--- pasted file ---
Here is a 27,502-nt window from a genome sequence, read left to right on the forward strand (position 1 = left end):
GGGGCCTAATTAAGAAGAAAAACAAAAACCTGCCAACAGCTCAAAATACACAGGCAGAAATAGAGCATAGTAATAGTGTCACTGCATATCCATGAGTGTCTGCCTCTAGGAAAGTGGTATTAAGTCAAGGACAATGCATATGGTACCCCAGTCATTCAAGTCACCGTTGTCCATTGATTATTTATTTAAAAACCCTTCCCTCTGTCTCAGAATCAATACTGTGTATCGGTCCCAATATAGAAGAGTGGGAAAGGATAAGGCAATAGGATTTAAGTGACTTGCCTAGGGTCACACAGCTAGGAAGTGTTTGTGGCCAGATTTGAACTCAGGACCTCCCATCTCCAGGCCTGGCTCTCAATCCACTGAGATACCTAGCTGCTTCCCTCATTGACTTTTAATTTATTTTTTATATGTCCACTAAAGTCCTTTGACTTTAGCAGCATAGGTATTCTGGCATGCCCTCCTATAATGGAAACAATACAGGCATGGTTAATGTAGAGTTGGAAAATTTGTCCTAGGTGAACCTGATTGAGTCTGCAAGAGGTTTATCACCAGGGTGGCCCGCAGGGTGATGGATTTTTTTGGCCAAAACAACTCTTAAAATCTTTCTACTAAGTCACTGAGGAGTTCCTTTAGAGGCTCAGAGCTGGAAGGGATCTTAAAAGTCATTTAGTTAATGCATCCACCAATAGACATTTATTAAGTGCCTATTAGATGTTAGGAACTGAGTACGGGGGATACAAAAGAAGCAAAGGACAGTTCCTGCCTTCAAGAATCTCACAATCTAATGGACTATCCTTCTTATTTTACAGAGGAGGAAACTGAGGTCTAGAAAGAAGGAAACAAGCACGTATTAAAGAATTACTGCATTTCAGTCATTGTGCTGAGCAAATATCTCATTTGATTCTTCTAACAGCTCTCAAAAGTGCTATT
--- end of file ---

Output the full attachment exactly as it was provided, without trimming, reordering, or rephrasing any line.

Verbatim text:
Here is a 27,502-nt window from a genome sequence, read left to right on the forward strand (position 1 = left end):
GGGGCCTAATTAAGAAGAAAAACAAAAACCTGCCAACAGCTCAAAATACACAGGCAGAAATAGAGCATAGTAATAGTGTCACTGCATATCCATGAGTGTCTGCCTCTAGGAAAGTGGTATTAAGTCAAGGACAATGCATATGGTACCCCAGTCATTCAAGTCACCGTTGTCCATTGATTATTTATTTAAAAACCCTTCCCTCTGTCTCAGAATCAATACTGTGTATCGGTCCCAATATAGAAGAGTGGGAAAGGATAAGGCAATAGGATTTAAGTGACTTGCCTAGGGTCACACAGCTAGGAAGTGTTTGTGGCCAGATTTGAACTCAGGACCTCCCATCTCCAGGCCTGGCTCTCAATCCACTGAGATACCTAGCTGCTTCCCTCATTGACTTTTAATTTATTTTTTATATGTCCACTAAAGTCCTTTGACTTTAGCAGCATAGGTATTCTGGCATGCCCTCCTATAATGGAAACAATACAGGCATGGTTAATGTAGAGTTGGAAAATTTGTCCTAGGTGAACCTGATTGAGTCTGCAAGAGGTTTATCACCAGGGTGGCCCGCAGGGTGATGGATTTTTTTGGCCAAAACAACTCTTAAAATCTTTCTACTAAGTCACTGAGGAGTTCCTTTAGAGGCTCAGAGCTGGAAGGGATCTTAAAAGTCATTTAGTTAATGCATCCACCAATAGACATTTATTAAGTGCCTATTAGATGTTAGGAACTGAGTACGGGGGATACAAAAGAAGCAAAGGACAGTTCCTGCCTTCAAGAATCTCACAATCTAATGGACTATCCTTCTTATTTTACAGAGGAGGAAACTGAGGTCTAGAAAGAAGGAAACAAGCACGTATTAAAGAATTACTGCATTTCAGTCATTGTGCTGAGCAAATATCTCATTTGATTCTTCTAACAGCTCTCAAAAGTGCTATT